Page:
Here's what racist lawyer bro Aaron Schlossberg could do if he really wanted to prove he's sorry
Aaron Schlossberg was arrested for ranting and threatening a police officer at Citizens Bank ballpark in Philadelphia/Screenshot

On Tuesday, New York lawyer Aaron Schlossberg issued an apology for screaming at restaurant cashiers and threatening to call ICE because they spoke Spanish.

In his statement, Schlossberg insisted that he's not racist and even sung the praises of the rich ethnic tapestry that is New York. "One of the reasons I moved to New York is precisely because of the remarkable diversity offered in this wonderful city," he wrote in a statement published on his firm's Twitter account.

Going forward, Schlossberg might want to consider a few things about the vulnerable status of undocumented immigrants in the state and city.

Both New York state and New York City have sanctuary status, but despite recent Donald Trump tirades, that doesn't mean that doesn't mean immigrants are safe there—far from it.

"A sanctuary designation doesn't mean much," Cornell University Law School professor Stephen Yale-Loehr tells Raw Story. "It doesn't prevent ICE officials from entering that city or state. They're not prohibited from going to jail and looking at records."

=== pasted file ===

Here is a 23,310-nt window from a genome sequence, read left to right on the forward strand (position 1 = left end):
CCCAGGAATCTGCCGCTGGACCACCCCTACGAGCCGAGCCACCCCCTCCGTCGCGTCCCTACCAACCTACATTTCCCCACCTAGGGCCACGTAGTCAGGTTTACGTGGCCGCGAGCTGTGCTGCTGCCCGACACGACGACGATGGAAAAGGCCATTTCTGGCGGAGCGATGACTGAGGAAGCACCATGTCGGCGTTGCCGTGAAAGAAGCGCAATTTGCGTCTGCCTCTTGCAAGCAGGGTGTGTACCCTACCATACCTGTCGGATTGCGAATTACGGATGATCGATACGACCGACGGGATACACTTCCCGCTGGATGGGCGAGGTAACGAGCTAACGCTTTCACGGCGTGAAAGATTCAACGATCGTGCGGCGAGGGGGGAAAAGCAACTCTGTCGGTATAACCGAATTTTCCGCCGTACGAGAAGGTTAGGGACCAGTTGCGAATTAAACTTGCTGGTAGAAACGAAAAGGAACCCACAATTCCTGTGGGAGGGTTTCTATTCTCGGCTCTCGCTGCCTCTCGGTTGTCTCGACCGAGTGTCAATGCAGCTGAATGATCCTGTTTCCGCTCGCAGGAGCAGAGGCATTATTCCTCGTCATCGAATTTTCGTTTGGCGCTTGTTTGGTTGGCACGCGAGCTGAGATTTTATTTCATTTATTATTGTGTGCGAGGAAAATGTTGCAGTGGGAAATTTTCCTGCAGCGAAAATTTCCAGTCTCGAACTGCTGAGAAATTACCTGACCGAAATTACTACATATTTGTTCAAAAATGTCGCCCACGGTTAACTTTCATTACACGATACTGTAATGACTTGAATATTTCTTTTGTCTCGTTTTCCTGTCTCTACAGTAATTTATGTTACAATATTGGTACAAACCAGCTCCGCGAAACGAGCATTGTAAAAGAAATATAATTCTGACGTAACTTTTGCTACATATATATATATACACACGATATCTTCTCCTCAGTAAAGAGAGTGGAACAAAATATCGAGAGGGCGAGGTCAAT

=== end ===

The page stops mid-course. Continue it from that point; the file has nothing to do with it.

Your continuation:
Both Mayor Bill de Blasio and Gov. Andrew Cuomo have proclaimed their commitment to protecting undocumented immigrants. Cuomo even dared ICE to deport him, too, because he considered himself an undocumented immigrant due to his Italian ancestry.

But rhetoric can't stop ICE, which is a federal agency, from conducting its operations in the state. There are 500,000 undocumented residents in New York.

"Cuomo and de Blasio are saying the right things," Yale-Loehr says. "But there's not a lot they can do to prevent ICE officials from taking people in. All they can do is  bar state police officers from cooperating with them."

What undocumented people in New York need is lawyers to defend them in immigration proceedings. Immigration law is extremely complicated and often requires fluency in a second language, so it's not the easiest field.

In addition to  their heartfelt apologies, if Schlossberg and his law firm want to protect New York's rich cultural heritage, they could  consider lending legal expertise or donating to immigrant legal aid and advocacy groups in New York and nationwide.